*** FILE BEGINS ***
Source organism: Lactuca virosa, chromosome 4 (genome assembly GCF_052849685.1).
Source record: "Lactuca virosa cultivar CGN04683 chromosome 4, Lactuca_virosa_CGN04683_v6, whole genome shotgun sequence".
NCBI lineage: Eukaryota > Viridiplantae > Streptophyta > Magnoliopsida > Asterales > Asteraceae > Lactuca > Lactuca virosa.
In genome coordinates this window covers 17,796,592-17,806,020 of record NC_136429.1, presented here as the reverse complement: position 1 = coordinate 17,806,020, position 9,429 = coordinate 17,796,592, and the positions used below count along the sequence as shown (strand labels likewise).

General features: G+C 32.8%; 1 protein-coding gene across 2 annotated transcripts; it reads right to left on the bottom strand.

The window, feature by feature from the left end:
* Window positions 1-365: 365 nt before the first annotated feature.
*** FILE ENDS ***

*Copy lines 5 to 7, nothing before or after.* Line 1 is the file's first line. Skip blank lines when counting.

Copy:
General features: G+C 32.8%; 1 protein-coding gene across 2 annotated transcripts; it reads right to left on the bottom strand.

The window, feature by feature from the left end:
* Window positions 1-365: 365 nt before the first annotated feature.